It's been 150 years since the Great Eastern Railway formed the Epping Ongar Railway. Now the longest heritage railway in Essex, will be resuming steam and heritage diesel hauled passenger trains on the branch. Volunteers have been working towards restoring on the track, signals, buildings and rolling stock on the former end of the London Underground Central Line. Starting with a special weekend from Friday 25th May 2012 the railway will be running services again.
The railway intends to operate steam hauled passenger services between Ongar and North Weald, a diesel shuttle from North Weald into Epping Forest, and a heritage bus service connecting to Epping LUL Station and High Street.
The last Epping-Ongar service ran in 1994. At the time when passenger services were suspended, the line was only carrying a mere 80 passengers a day. The train that ran the final London Underground service on the line, a three-car unit of 1960 stock, has been preserved by Cravens Heritage Trains. After a variety of special opening days, at the end of 2007, the railway was sold
to a new private owner who was committed to bring steam back to the line. Thanks to the owner the hard work of volunteers this will now be taking place.
The photo above shows a leaflet issued by London Transport for
when the Underground was originally extended on the Central line - west to West Ruislip and eastwards to Loughton on
the way to Epping & Ongar.
Further details of timetables and gala opening weekend fares will be released. Tickets will be available shortly on this website or follow @eorailway on Twitter to keep up to date. Advanced booking for the first weekend is strongly recommended. Many thanks to Shell for telling me about this.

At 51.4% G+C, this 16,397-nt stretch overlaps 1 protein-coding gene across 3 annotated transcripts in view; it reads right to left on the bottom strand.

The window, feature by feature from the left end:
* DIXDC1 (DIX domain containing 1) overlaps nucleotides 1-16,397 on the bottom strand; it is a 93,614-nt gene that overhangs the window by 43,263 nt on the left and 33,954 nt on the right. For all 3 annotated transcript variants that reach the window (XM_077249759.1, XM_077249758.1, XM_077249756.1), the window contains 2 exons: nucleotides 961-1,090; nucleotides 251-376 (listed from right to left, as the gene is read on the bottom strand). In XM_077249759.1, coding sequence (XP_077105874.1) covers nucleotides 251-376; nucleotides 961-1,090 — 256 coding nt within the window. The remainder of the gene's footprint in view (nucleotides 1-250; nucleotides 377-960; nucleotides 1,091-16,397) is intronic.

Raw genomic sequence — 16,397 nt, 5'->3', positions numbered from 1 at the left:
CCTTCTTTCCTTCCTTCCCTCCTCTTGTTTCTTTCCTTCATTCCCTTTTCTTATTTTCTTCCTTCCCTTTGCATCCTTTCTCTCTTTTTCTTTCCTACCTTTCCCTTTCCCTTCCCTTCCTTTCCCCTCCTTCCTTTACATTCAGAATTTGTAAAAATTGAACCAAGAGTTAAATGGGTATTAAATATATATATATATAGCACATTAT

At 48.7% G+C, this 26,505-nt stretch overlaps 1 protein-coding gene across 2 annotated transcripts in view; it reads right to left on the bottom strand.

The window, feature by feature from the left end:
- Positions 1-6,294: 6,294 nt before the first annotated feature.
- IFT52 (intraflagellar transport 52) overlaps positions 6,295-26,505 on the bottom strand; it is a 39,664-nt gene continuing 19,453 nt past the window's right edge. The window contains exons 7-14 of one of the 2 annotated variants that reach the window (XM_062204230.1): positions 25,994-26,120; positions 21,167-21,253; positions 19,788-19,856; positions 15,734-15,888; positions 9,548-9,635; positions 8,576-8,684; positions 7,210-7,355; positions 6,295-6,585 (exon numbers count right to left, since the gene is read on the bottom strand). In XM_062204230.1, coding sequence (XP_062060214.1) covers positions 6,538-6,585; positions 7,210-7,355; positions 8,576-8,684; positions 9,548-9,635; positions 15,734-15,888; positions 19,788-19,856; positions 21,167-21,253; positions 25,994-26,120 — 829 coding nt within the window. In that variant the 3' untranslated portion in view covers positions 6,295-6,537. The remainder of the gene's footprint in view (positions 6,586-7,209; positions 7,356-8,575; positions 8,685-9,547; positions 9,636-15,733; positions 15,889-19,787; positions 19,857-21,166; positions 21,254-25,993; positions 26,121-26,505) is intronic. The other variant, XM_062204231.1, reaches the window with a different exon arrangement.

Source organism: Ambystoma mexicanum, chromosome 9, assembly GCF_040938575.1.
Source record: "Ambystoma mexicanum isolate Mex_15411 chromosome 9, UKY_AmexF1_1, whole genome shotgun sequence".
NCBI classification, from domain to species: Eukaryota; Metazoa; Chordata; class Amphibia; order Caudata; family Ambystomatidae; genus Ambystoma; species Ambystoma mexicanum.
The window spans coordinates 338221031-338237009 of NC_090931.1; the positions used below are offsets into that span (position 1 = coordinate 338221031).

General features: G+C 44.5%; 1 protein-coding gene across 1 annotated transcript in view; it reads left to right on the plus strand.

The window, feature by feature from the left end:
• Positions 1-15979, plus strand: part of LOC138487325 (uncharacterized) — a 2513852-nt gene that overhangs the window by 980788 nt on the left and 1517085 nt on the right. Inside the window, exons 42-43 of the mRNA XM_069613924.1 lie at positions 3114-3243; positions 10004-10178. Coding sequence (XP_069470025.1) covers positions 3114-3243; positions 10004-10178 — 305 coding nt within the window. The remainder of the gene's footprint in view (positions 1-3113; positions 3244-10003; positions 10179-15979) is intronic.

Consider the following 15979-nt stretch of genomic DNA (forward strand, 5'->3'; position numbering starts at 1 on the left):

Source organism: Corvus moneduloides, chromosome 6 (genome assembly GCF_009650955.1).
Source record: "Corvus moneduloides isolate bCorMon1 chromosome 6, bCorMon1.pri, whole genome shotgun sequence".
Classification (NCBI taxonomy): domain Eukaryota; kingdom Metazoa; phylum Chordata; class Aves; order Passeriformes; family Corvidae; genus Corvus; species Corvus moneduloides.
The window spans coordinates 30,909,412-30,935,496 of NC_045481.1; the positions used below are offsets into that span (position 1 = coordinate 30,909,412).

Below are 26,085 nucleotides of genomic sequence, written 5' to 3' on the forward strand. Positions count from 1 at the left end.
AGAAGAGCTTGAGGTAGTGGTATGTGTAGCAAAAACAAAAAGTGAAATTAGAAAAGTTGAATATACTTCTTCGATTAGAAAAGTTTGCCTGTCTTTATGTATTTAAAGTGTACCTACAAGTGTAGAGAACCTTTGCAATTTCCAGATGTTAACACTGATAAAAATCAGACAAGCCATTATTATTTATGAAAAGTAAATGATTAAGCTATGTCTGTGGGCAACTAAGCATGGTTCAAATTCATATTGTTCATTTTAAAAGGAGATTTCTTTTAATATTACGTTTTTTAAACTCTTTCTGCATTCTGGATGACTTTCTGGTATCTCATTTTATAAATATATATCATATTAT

You've seen a lot of Tube Maps which attempt to show what they should look like if geographically accurate. However, students Benedikt Groß and Bertrand Clerc, from Royal College of Art in Kensington, have turned this on its head somewhat. They believe that Londoners now have the Tube Map ingrained in their heads so much that we actually think London looks like the London Underground map. Benedikt said "We're visualising the imaginary, mental map Tube users have of London." As we know Harry Beck's Tube map for many is "more useful than the actual geography."
He continued "Similar to the process of my MapMap Vauxhall project, all real world geographical locations of stations, railway tracks and Thames riverbanks have been matched with the corresponding positions on the London Tube Map. In the image above this process is demonstrated, you can see the mapping of the River Thames, Victoria Line and stations." The black dots are from the Tube map - the red dots are the real locations.
In a project called Metrography, they have taken 1,865,565 data points from OpenStreetMap & merged them with TfL's Tube map. The latitude and longitude of each point is then recalculated, keeping the positions of the Thames and stations as fixed references to produce a rather beautiful map below
Metrography wasn't designed for navigation, but Benedikt and Betrand think that maps like this could become popular. "In future an accurate map might be less